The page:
6 Tips for Better Team Communication
How many times have you heard your managers complain that employees on their teams just don’t seem to be focused on their jobs?
If you’re like most Human Resource directors and department heads, the answer is quite a bit.
An engaged employee—one who is fully focused on and enthusiastic about his or her work—is a rare commodity these days.
Recent statistics from Gallup’s semi-annual Employment Engagement Index are disheartening: only 29% of employees are actively engaged in their jobs; 54% are not engaged, sort of sleepwalking through their day; 17% are actively disengaged, undermining their employers.
Mark C. Crowley, former Senior Vice President at Washington Mutual, likens it to competitive rowing:
To fully comprehend these grim stats, imagine a crew team out on the Potomac River where three people are rowing their hearts out, five are taking in the scenery, and two are trying to sink the boat. It’s hard to conceive how businesses can thrive when so few people are working to move it forward.
Just as it takes clear and effective communication for a crew team to fully engage, your leaders and managers can increase engagement with employees by focusing on better team communication.
Better team communication doesn’t simply mean talking more. Not at all.
Share these 6 top communication practices with your leaders and managers to empower them and increase employee engagement:
1. Communicate clearly and often. Gallup has found that engagement is highest among employees who have some form of daily communication with their managers. Those leaders who utilize a combination of face-to-face, phone, and electronic communication tend to be most successful.
And while clear expectations around job performance is critical, employees also place high value on communication from their manager about what happens in their lives outside of work. The best managers make the effort to get to know their employees and help them feel comfortable sharing about any subject, work-related or not.
2. Welcome development conversations. All employees, especially millennials, value the opportunity to grow and develop their careers. If these employees do not feel comfortable approaching their managers asking to learn more, they may feel it necessary to look for growth opportunities elsewhere.
Managers can promote engagement by proactively initiating and welcoming development conversations. They can invite frequent coaching conversations to discover each employee’s interests and better provide ongoing development. In this way, leaders can assure employees recognize their potential for advancement within the company.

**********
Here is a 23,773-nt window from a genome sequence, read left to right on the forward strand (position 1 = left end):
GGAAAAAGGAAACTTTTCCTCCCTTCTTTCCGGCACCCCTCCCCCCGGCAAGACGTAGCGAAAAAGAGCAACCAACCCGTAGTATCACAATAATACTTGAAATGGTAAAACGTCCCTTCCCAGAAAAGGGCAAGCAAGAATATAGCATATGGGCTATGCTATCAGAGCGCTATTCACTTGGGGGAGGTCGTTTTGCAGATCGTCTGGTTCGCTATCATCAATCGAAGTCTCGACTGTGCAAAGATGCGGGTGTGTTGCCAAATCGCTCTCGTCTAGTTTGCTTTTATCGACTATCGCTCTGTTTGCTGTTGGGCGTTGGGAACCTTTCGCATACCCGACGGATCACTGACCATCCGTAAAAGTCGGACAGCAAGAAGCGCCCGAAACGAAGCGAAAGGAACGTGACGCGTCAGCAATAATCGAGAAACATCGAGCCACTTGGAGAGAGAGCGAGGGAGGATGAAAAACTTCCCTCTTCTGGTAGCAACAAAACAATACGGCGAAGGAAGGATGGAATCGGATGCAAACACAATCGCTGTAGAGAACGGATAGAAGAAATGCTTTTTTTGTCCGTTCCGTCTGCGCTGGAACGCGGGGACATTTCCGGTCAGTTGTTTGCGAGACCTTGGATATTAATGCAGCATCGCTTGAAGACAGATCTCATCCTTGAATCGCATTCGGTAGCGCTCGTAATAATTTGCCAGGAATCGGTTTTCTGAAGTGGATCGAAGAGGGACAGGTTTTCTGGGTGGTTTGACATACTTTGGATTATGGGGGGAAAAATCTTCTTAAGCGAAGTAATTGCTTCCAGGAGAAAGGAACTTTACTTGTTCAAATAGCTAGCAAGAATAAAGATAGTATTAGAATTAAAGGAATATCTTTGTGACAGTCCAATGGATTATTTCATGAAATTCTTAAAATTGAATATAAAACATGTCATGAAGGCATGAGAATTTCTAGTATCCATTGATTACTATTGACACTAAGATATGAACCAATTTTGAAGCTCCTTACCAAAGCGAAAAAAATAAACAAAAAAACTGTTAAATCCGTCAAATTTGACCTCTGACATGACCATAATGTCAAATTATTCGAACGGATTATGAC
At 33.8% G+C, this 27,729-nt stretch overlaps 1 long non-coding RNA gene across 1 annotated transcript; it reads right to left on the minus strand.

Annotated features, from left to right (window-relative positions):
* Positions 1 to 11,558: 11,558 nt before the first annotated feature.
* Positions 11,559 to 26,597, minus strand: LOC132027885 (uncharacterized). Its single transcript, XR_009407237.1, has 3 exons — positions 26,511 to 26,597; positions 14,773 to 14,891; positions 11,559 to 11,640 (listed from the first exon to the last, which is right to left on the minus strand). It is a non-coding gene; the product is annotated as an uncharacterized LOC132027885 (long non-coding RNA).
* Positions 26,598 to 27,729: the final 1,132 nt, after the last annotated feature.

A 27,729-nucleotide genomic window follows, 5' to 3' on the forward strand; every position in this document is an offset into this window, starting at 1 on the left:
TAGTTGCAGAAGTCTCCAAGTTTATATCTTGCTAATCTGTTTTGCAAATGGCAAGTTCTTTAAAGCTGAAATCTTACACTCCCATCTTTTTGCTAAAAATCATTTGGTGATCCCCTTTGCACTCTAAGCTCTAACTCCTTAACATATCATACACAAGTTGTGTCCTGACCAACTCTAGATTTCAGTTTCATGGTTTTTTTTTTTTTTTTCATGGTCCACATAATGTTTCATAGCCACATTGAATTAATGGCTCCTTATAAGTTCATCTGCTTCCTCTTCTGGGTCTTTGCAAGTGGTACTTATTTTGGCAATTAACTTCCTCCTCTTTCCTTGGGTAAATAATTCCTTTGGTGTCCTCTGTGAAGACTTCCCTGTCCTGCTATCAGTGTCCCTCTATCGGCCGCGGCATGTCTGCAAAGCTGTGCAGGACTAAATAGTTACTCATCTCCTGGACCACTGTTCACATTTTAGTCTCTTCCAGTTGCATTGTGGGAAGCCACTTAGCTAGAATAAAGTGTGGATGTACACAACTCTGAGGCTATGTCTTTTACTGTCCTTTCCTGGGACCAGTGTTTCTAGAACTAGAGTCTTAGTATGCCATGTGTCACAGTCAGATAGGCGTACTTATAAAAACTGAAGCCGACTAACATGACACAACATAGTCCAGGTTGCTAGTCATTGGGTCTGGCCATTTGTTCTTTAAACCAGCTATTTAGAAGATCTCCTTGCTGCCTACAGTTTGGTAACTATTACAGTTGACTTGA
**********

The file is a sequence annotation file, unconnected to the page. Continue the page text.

3. Be clear with performance expectations. Gallup’s Q12 research reveals that clear expectations are vital to performance. Employees need more than written job descriptions to fully understand their roles.
Managers who frequently talk with their employees about their responsibilities and progress, rather than saving these critical conversations for once-a-year performance reviews, excel at developing more productive, profitable, and creative contributors.
4. Help your employees connect with one another. Relationships hold any company together, so why not help employees build healthy relationships within company guidelines? Create space for connection. Use social media to expand opportunities. Offer volunteer or community service opportunities where employees can connect around a shared cause.
5. Encourage networking. “Encouraging your employees to network with others (both inside and outside of your organization) is a great way to help them focus on building their careers, all the while helping them to be more engaged in their current roles.”# There are countless ways to network in today’s world: look at the popularity of social media and professional networks, such as LinkedIn, and it becomes crystal clear just how much focus is placed on networking in today’s society.
In addition to encouraging your employees to utilize these services for outside networking, consider sending your employees to trade shows, conferences, workshops, educational talks—events where they can learn something which will not only satisfy their desire to grow, but will ultimately benefit your company.
6. Recognize employee accomplishments in ways that matter to them. How do you want to be recognized for doing something great at work? Chances are, not everyone wants to be recognized in the same way. Consider sending a fun survey in which you ask employees their preferences. If feasible, get to know people on your team so you know how to applaud them in a way that matters to them, not you.
The best way to keep from stepping on other people’s toes is to put yourself in their shoes.
People are an appreciating asset only if you are willing to invest in team communication with them. When your managers proactively communicate with their team, they lay the foundation for greater productivity—and increased employee engagement.
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